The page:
Sunday, October 29, 2006

Needles Drop Last

4 PM but my watch says it's 5. I can always remember "spring ahead, fall behind", but changing all the clcoks and timers is something I don't like. I'm almost never late but sometimes I'm a bit early. On October third I was early for a dentist appointment which was really scheduled for tomorrow--the 30th, not the 3d. Some much for the virtues of my hand held.

The snow blows and stops, blows and stops with intermittent pelting of larger ice crystals on my office window. There was a possibility we would receive 6" of snow late today but it hasn't really gotten started yet. The temperature is dropping slowly but is still close to freezing so the snow flakes are not stacking up yet.

We did well on our clean up list today and within a week everything should be finished. I do have a lot of leaves left to pick up with the leaf vac/mulcher and get piled up for spring. One of the listservs I'm on has been discussing clay soils and amendments which will improve things over time. That's why I save all my shredded leaves as they really help. In the old days I thoroughly amended every hole for every new plant but in recent years for planted gardens I've followed the new strategy. I try to layer out an extra inch of leaves every spring after clean up is finished and the rains are consistent. As little as an inch of leaves holds down the moisture and reduces weed growth quite a bit. I wait til spring so the voles don't have an easier time feeling comfortable over the winter as they eat my crops. They don't hibernate so my theory makes sense.

Some people use a lawn type fertilizer on their daylilies in fall. That is something I've never done but those that do, sprinkle on the fertilizer just after Labor Day. They say it promotes larger root systems which I'm sure it does. We have a lot of chores and just can't find time to even think about it.

I drove down towards Boulder Beach today. I had planned to drive up into the hills behind the Nature Center which is part of the state forest system here. The road was locked off so I turned around and stopped for a minute at the entrance to Stillwater Campground to take a couple pictures. The yellows of the birch leaves slowly losing their grip on the tree branches stood out in contrast to the smaller yellow needles of the larches. I say "larch", others say "tamarack" but either way it's the only conifer which loses it needles annually. The forest floor and adjacent roadways are carpented in yellow now and with today's wind the color in the picture will change to the brown and black of the tree branches, defoliated by Mother Nature for another 6 months. If you look over the larches in the picture you'll see Owls Head and Big Deer Mountains, two more of my favorites.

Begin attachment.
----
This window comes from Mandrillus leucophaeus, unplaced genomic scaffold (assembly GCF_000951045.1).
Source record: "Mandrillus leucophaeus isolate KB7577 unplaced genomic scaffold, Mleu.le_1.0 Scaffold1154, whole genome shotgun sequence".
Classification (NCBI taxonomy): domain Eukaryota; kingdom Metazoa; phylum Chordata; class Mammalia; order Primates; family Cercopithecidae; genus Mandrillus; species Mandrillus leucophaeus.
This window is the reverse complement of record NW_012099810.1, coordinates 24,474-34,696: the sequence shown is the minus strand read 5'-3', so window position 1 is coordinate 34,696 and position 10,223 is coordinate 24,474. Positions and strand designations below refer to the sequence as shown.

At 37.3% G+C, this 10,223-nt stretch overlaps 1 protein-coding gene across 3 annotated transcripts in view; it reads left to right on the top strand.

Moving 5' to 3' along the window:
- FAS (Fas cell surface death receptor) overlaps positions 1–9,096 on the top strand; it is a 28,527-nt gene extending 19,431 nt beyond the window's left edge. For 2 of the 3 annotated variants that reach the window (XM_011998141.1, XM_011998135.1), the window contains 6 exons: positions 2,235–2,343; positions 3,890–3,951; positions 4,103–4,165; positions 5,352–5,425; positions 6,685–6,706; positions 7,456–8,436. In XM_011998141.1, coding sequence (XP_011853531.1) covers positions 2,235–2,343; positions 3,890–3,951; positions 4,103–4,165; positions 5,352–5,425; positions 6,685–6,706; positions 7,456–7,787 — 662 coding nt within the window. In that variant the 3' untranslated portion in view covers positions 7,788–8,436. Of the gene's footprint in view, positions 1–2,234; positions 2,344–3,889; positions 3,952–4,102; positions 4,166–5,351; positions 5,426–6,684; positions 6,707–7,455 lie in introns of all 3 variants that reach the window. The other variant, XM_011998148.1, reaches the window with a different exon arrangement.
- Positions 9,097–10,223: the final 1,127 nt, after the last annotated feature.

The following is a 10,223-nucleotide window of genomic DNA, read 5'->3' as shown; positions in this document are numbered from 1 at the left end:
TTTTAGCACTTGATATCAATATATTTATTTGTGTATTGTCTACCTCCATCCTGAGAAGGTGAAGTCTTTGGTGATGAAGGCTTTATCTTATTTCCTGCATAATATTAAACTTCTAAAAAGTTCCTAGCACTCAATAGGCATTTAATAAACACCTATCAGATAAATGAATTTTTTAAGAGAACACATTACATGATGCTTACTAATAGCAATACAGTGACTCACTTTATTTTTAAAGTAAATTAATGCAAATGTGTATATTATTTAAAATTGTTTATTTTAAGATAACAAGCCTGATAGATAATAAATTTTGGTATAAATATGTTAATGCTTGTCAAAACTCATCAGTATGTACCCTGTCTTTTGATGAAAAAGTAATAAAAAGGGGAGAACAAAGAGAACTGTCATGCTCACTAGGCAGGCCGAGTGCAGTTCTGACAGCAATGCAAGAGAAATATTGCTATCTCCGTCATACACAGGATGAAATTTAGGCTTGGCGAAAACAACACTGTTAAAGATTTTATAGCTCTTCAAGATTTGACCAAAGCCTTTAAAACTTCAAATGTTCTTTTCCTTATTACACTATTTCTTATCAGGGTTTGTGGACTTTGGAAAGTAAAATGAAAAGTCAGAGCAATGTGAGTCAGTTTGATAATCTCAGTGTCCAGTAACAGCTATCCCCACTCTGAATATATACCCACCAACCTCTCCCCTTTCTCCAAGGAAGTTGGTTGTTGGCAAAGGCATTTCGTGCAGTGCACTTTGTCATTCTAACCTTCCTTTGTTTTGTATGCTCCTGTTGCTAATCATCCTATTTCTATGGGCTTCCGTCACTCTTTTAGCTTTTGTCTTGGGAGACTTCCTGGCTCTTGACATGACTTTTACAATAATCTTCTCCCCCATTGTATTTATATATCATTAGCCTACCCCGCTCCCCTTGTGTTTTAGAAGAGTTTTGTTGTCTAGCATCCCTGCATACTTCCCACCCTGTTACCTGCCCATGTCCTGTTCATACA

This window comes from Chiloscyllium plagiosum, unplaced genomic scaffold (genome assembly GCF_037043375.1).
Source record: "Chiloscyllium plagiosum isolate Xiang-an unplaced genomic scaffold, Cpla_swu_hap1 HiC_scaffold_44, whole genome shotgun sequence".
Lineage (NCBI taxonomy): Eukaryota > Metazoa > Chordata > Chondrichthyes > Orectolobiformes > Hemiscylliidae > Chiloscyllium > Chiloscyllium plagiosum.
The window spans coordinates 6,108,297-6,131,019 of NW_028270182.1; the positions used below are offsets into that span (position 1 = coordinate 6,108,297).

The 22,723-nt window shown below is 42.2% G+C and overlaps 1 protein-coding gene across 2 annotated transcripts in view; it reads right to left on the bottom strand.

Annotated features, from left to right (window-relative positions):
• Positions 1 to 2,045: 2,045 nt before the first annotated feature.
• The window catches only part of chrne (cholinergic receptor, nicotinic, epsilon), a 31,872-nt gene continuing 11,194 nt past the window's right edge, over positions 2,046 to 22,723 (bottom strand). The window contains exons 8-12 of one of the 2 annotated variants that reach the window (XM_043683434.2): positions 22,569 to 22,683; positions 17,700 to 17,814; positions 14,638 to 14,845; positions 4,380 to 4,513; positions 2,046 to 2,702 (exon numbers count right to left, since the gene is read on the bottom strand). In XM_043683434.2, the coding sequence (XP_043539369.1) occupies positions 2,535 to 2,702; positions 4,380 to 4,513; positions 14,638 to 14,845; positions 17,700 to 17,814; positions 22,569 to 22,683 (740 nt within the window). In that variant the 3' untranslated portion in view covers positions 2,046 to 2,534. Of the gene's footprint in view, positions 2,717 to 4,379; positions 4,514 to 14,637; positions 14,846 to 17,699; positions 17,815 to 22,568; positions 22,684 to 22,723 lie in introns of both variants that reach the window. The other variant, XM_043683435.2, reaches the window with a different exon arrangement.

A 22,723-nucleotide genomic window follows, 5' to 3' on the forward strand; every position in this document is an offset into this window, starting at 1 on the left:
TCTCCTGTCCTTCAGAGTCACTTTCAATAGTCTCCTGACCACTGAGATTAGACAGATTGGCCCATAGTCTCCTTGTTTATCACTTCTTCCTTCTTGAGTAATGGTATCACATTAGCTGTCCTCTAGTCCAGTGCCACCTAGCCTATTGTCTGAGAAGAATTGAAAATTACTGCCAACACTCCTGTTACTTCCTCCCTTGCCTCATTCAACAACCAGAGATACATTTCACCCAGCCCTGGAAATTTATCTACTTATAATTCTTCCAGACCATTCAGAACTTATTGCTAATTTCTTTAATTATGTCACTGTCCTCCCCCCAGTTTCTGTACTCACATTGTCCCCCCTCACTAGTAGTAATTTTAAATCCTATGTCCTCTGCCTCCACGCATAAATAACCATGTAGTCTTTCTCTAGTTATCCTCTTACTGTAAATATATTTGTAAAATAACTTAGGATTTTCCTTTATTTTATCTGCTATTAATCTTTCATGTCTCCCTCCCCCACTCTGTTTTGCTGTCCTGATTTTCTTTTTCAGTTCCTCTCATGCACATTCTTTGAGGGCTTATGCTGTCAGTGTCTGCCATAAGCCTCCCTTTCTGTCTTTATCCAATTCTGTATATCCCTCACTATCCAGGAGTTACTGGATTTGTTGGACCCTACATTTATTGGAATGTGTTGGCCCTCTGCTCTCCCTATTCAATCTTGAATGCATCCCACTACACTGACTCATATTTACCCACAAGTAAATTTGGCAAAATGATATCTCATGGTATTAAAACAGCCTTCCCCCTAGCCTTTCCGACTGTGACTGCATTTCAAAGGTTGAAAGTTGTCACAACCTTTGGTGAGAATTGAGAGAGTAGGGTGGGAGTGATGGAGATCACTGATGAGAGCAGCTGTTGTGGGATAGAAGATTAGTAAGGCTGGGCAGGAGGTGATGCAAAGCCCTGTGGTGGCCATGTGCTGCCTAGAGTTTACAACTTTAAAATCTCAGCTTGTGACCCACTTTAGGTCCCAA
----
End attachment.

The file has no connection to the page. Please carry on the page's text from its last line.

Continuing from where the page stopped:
Owls Head has some of the most spectacular views in Vermont. During the Civilian Conservation Corps days, the workers installed a set of granite steps up the mountain. When they reached the top they built a little gazebo. I could never figure out how tall these workers were because the steps are taller than my step and I can handle a good one. Over the years the smaller people have walked around the steps and made their own paths along the way. On a clear day you can see a long way and even with rain or fog you can see Groton and Kettle Ponds. Hawks float by, an occaisonal Peregrine Falcon drops bullet-like into the swamp below, and groups of turkey buzzards land on the ledges preening and hissing sentences which I do not understand. I have even seen a Northern Ring Necked Snake up there, how and why I do not know. They don't say much.

Big Deer is a walk away but not far. In the late May-early June time frame the trail is bordered by a very nice wildflower collection which is wonderful to look at and work your identification skills on. Soon the hay scented ferns grow thicker and locating nice flowers gets a little trickier. Right now the flowers are dormant on both mountains but I can see them in my mind from my many walks to both these places.

Light is fading quickly. The tarp on the woodpile needs tightening down before supper. There's always something.

From the mountain above Peacham Pond to which folks like my friend, Eric from Massachusetts return as often as possible to offer a welcome, see the sights and enjoy the peace.

Gardening wishes on a blustery night,

George Africa

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